Tuesday, 13 May 2014

Settlement records for Bromley

Bromley Archives record of the month for May 2014 feature settlement records. These often neglected record sources can be very useful in researching seventeenth century persons onwards as despite repeal of the Settlement Act in 1834 the principle of settement remained until 1876.
Settlement can be defined as a legal right to Poor Relief arising out of a settled place of abode. The 1601 Poor Law Act laid out that a person was legally a settled inhabitant of a parish after abode for one month, so that Parish vestries began to operate an unofficial system of refusing relief to paupers who had settlement elsewhere.
In the 1662 Settlement Act the principle was established  that anyone entering a township and occupying a tenement worth less then £10 per annum may be removed by parochial Overseers of the Poor acting on the authority of an order made by two Justices of the Peace who had examined the individual on oath. Under such orders constables would escort the person to his original place of abode. If a person managed to stay for forty days he obtained settlement at the new abode.
From 1685  the person was required to submit written notice of residence to the Overseers. However in 1691 the forty days were made to commence from publication of  the notice in the parish church. It is from 1691 therefore that most surviving records of removal begin.
The main records relating to Settlement are:

  • An Indemnity Certificate given to a pauper by his own churchwardens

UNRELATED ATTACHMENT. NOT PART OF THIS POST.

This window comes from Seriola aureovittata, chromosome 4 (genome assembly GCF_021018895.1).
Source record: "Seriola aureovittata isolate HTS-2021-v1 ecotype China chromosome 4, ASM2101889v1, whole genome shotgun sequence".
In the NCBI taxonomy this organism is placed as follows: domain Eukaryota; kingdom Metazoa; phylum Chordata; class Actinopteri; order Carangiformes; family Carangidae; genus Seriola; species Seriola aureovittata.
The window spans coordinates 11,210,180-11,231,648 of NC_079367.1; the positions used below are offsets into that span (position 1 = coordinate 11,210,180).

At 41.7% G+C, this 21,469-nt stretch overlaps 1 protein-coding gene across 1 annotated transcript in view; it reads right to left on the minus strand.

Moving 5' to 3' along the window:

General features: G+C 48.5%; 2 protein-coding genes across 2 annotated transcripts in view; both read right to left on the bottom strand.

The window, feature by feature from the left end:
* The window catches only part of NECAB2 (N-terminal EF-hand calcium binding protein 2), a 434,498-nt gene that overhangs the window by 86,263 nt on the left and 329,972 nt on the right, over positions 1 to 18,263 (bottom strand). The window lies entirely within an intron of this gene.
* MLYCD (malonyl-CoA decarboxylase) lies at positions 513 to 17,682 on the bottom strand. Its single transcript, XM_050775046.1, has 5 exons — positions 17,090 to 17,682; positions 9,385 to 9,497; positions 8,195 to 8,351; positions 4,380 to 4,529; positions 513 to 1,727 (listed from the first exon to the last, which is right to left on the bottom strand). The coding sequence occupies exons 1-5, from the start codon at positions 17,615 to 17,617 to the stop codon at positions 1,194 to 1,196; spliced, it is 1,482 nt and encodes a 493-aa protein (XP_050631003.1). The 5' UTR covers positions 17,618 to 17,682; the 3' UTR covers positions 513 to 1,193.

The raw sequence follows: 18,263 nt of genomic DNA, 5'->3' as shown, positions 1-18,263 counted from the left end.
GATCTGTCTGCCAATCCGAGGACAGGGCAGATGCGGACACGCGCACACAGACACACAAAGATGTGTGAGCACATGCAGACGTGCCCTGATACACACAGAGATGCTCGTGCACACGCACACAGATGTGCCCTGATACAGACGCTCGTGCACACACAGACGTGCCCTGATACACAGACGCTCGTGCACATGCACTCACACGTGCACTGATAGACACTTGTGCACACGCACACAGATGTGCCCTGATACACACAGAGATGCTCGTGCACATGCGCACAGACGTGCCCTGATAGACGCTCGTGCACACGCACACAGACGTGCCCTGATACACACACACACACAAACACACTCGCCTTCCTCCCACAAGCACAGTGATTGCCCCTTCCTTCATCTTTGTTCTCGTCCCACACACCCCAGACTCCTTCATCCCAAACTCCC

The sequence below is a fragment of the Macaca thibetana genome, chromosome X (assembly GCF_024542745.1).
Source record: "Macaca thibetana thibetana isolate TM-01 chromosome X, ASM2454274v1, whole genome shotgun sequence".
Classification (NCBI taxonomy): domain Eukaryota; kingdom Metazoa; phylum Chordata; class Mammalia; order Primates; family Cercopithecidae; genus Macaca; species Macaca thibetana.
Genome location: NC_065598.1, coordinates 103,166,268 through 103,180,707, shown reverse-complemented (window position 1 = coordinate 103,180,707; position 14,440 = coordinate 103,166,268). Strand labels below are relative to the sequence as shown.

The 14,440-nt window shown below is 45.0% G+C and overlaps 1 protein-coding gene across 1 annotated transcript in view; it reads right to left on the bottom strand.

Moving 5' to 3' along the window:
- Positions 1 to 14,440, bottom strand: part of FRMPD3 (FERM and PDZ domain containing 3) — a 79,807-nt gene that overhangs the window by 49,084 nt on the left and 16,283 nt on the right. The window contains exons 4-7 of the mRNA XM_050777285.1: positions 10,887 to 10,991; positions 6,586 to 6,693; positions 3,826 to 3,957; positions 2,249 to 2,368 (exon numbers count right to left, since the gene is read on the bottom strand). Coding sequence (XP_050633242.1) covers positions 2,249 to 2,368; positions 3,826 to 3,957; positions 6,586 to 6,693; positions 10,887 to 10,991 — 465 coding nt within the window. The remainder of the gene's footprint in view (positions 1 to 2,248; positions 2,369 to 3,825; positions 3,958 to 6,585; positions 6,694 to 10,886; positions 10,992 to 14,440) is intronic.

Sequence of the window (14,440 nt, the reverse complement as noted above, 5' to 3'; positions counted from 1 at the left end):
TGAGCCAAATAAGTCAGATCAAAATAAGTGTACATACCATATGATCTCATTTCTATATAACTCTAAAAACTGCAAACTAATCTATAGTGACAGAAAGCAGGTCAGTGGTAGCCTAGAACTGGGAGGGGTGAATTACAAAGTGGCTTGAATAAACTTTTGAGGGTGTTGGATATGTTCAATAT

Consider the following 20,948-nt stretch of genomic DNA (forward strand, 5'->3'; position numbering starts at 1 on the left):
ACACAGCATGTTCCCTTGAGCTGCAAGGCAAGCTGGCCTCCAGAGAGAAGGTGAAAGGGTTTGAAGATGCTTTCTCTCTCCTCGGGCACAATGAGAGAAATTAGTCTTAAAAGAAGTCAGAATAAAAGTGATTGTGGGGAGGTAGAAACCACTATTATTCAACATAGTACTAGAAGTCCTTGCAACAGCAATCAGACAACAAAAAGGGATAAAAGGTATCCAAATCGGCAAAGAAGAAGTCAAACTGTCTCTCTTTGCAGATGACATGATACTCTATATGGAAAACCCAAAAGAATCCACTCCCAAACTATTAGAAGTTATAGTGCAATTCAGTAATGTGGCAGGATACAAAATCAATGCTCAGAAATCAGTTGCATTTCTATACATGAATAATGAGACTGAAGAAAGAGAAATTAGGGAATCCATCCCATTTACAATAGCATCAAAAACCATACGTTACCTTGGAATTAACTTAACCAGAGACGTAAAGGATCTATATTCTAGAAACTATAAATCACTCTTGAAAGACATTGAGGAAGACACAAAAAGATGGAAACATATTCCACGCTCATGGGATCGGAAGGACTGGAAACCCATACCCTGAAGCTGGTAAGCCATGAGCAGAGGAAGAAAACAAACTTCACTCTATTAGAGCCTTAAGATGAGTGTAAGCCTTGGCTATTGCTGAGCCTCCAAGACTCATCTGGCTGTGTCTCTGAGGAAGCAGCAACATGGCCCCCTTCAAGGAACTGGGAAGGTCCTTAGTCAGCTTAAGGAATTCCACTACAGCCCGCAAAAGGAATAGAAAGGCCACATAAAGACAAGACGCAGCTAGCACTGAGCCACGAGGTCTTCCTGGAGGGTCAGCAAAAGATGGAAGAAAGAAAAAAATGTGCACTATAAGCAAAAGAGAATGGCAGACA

• The Examination of a pauper by church wardens or magistrate prior to a Removal Order. This refers to family and circumstances and can contain a great deal of useful biography.
  • The Removal Order,made out in duplicate a copy  for each parish the application made by the Overseer to two Justices of the Peace.
  • Quarter Sessions Records of appeals against removal order,sometimes with a counsels opinion on the matter.
  • Vestry minutes and accounts or correspondence of overseers and constables. 
The Bromley records on display are Examinations of John Barton and William Costin before Justices of the Peace from a volume of Bromley Petty Sessional Division Examinations dating from 1770-1777 which is coincidentally the period of Baptismal Register I am completing as part of my work to publish the complete Parish Register series for Bromley. Settlement records are a useful resource for some ambiguous entries in the Parish Register.
In part I have blogged on these records as a an email enquiry sought to understand what record a catalogue reference referred to. Bromley Archive has various records relating to Settlement including Vestry records for several parishes affected by an individual's Settlement examination and The Justices decisions.